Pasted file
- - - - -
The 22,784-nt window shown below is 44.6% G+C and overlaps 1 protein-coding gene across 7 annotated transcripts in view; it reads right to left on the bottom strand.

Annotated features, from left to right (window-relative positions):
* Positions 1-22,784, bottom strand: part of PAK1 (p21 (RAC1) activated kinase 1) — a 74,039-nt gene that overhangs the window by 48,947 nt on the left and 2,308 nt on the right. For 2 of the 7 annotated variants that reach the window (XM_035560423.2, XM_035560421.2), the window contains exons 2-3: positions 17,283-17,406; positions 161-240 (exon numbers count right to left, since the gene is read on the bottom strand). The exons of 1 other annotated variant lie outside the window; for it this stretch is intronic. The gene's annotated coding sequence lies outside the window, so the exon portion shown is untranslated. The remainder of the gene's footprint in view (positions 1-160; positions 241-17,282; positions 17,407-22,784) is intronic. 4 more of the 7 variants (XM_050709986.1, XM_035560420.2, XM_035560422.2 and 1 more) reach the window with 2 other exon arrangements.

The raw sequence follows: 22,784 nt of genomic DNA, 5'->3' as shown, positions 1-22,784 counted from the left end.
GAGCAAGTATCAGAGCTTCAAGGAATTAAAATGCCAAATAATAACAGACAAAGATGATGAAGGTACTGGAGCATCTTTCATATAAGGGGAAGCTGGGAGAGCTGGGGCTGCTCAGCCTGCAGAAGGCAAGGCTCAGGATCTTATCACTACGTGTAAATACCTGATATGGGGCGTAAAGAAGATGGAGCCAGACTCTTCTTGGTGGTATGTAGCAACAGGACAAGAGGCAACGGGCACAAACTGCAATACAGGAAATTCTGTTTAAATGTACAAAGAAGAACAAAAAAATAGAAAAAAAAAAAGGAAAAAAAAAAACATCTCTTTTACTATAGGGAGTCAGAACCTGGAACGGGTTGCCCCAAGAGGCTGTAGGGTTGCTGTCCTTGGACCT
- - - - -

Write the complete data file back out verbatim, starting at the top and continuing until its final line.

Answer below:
The 22,784-nt window shown below is 44.6% G+C and overlaps 1 protein-coding gene across 7 annotated transcripts in view; it reads right to left on the bottom strand.

Annotated features, from left to right (window-relative positions):
* Positions 1-22,784, bottom strand: part of PAK1 (p21 (RAC1) activated kinase 1) — a 74,039-nt gene that overhangs the window by 48,947 nt on the left and 2,308 nt on the right. For 2 of the 7 annotated variants that reach the window (XM_035560423.2, XM_035560421.2), the window contains exons 2-3: positions 17,283-17,406; positions 161-240 (exon numbers count right to left, since the gene is read on the bottom strand). The exons of 1 other annotated variant lie outside the window; for it this stretch is intronic. The gene's annotated coding sequence lies outside the window, so the exon portion shown is untranslated. The remainder of the gene's footprint in view (positions 1-160; positions 241-17,282; positions 17,407-22,784) is intronic. 4 more of the 7 variants (XM_050709986.1, XM_035560420.2, XM_035560422.2 and 1 more) reach the window with 2 other exon arrangements.

The raw sequence follows: 22,784 nt of genomic DNA, 5'->3' as shown, positions 1-22,784 counted from the left end.
GAGCAAGTATCAGAGCTTCAAGGAATTAAAATGCCAAATAATAACAGACAAAGATGATGAAGGTACTGGAGCATCTTTCATATAAGGGGAAGCTGGGAGAGCTGGGGCTGCTCAGCCTGCAGAAGGCAAGGCTCAGGATCTTATCACTACGTGTAAATACCTGATATGGGGCGTAAAGAAGATGGAGCCAGACTCTTCTTGGTGGTATGTAGCAACAGGACAAGAGGCAACGGGCACAAACTGCAATACAGGAAATTCTGTTTAAATGTACAAAGAAGAACAAAAAAATAGAAAAAAAAAAAGGAAAAAAAAAAACATCTCTTTTACTATAGGGAGTCAGAACCTGGAACGGGTTGCCCCAAGAGGCTGTAGGGTTGCTGTCCTTGGACCT